Op Ed
May 26, 2020
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France is banning cell phones in schools, but should local schools follow suit?

By: Katherine Minkiewicz
August 17, 2018

France just banned the use of cell phones in all of their schools for nursery school aged children to 15-year-olds and while cell phone use is a prickly topic in schools, the new law seems a little bit harsh. However, for local Rohnert Park/Cotati Schools, nixing the use of cell phones once a student enters the classroom may not be a bad idea.

In this day and age, cell phone use is a constant and ever-present part of life. Children as young as 9-years-old tote their pink encased cell phone or iPad with them to school and the sight of a middle schooler slumping in their chair staring at their phone underneath their desk trying to sneak in a few texts or snapchats is common. In higher grades like high school and college, students also often use their phone to snap photos of the day’s notes instead of racing to copy them in notebooks.

According to an October 2017 Common Sense Media report, kids younger than 8-years-old tend to spend around 48 minutes each day glued to the phone. As reported in a 2017 Newsweek article, the American Academy of Pediatrics says obesity, sleep and behavioral problems have all been linked to excessive phone use.

As stated in the article, studies have also shown that making students put away their phone in class “can help reverse some of the negative side effects. A 2015 study by the Centre for Economic Performance at the London School of Economics found that 16-year-old students received higher test scores after phone bans took effect.”

A similar 2015 study by the University of Texas and Louisiana State University found that exam scores in a group of classes increased by six percent following the implementation of stricter phone use rules in classrooms.

As reported by Time Magazine, the authors of the study found that the, “Impact of banning phones for these students was equivalent to an additional hour a week in school.”

As for taking photos of lecture notes with your phone, it is thought that writing something out is the equivalent to reading it about seven times, meaning you are more likely to better absorb information when studying.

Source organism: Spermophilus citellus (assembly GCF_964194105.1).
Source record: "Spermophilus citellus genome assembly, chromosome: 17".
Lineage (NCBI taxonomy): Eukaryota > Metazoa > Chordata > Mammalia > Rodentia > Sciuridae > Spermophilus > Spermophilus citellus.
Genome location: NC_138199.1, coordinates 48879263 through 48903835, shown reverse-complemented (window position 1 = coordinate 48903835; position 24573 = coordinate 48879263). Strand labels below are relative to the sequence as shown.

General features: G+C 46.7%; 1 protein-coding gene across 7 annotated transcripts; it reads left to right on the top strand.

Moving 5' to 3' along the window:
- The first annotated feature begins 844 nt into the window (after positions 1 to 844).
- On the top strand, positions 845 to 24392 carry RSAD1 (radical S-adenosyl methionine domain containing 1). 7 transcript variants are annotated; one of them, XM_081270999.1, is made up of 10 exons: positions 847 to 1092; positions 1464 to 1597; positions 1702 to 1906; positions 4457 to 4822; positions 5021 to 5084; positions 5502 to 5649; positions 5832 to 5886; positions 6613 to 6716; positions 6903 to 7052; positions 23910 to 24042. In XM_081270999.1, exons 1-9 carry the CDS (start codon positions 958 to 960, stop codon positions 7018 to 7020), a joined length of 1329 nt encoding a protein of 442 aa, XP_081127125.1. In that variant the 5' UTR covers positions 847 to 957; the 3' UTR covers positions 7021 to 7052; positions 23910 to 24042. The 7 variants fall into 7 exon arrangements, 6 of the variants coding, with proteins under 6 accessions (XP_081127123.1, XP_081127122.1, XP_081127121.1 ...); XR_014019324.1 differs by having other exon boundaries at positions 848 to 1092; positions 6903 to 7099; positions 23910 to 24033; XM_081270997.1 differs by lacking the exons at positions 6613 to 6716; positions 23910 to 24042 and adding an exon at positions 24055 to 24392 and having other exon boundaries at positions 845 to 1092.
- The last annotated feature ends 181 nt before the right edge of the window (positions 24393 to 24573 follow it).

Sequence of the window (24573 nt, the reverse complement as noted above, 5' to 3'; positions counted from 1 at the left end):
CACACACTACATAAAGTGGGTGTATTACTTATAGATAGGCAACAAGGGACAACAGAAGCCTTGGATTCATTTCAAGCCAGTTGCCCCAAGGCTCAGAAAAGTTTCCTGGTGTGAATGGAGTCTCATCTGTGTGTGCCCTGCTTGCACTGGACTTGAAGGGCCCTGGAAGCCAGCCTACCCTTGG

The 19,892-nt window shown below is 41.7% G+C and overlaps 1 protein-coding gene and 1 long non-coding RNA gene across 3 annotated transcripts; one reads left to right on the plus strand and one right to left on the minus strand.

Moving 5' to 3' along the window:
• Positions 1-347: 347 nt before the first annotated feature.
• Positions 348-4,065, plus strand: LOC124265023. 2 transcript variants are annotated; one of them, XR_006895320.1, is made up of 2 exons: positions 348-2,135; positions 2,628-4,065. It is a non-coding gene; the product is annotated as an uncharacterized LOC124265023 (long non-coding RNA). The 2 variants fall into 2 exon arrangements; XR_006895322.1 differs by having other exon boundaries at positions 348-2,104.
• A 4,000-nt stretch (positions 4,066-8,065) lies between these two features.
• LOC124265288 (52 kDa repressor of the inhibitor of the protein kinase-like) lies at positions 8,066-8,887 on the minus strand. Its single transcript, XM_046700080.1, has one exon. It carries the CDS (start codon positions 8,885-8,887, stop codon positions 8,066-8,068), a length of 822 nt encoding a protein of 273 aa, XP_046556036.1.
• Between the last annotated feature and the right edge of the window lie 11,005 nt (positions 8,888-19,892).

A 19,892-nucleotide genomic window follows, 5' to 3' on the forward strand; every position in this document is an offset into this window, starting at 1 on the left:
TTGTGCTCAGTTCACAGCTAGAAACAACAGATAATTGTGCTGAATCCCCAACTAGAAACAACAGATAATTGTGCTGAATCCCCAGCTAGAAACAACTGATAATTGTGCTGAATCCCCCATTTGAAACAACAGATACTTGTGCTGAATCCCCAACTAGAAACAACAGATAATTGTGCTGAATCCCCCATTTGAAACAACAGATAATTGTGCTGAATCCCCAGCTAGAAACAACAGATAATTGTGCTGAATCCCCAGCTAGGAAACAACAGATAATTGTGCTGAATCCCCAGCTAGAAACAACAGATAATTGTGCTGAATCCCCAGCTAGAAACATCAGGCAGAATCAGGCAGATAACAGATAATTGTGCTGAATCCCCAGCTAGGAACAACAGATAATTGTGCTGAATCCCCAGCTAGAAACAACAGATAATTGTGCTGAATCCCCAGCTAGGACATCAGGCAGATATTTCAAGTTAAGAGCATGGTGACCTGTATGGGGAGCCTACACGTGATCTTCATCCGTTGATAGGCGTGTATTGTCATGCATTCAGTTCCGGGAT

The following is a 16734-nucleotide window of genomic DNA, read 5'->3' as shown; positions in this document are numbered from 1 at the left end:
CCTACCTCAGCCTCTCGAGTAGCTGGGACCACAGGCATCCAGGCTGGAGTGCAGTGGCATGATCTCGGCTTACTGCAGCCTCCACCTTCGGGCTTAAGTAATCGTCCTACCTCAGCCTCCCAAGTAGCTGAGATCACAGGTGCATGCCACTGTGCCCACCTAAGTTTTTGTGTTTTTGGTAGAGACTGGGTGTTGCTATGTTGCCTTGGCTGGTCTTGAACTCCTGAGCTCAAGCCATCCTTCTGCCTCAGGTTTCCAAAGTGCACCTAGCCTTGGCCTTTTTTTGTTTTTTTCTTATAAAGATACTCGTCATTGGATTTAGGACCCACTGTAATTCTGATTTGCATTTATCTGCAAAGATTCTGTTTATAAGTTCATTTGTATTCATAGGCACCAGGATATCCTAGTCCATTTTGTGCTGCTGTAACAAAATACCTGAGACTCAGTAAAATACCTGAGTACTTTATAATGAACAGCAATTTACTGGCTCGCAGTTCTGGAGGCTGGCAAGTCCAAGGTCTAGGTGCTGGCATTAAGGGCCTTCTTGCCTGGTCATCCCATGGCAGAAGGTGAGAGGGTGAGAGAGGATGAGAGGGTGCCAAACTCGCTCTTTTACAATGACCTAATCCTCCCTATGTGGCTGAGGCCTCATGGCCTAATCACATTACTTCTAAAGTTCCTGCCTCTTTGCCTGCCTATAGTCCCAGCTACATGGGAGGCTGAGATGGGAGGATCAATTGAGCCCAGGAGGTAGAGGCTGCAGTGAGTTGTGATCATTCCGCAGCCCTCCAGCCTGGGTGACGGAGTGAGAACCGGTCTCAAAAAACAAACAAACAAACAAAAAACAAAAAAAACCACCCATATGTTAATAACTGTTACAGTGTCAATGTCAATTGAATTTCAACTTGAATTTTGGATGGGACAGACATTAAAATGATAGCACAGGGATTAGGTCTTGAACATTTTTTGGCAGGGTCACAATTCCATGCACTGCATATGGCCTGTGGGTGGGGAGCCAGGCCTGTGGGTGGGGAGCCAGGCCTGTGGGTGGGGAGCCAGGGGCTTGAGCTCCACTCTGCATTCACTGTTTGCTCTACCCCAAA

For these reasons, it might be a good idea to simply ban the use of phones in class yet allow for phone use on school breaks or afterschool when it’s time to catch that carpool or call mom.

In some instances, I’ve heard teachers have their students put their phones in big plastic bins upon entering class and then getting it back for lunchbreaks or for when school is out. 

The private school where I would pick up my neighbors’ kids from when babysitting had a policy that had kids drop their phone off at the front office and then retrieve it as soon as the school day was over — an idea that I think would also be a good option in lieu of France’s stricter policy.

In some respect I can see why France would want to have an all-out ban — kids and teenagers seem to have their face sewn directly to the screen when hanging out with friends, eating, studying and even when crossing the street, a sight that is often disturbing. Wouldn’t they rather interact with the actual world around them instead of a meaningless tiny screen?

When I was a kid — here we go, time to age myself, break time at school was spent playing “don’t touch the tanbark, it’s lava,” jumping from play structure to slides to see-saws or pretending that my friends and I were Power Puff girls. Studying was spent in the library and on dated PC’s instead of finding all of the answers on phones and eating was actually dedicated to focusing on what was on the plate and fork, (granted this view may be a bit hypocritical as now I swipe through news stories when eating breakfast).

Yet, it wasn’t until the 6th-grade that I was given my first ever cell-phone, a silver Verizon flip-phone that really only functioned as a phone and nothing else and was merely a way for me to communicate with my parents when going out with friends or on school field trips.

I’m glad my parents didn’t give me a phone when I was younger than say 12, granted there weren’t that many options back then and no iPhone, but I think schools and parents should take a similar approach. 

Phones can be used by middle school aged kids and up as a way to keep in contact with their parents, but they don’t need it while they are in class or when they’re younger, let them have time to be kids and use their imagination, but still give them the safety and security option of being able to use a phone after class.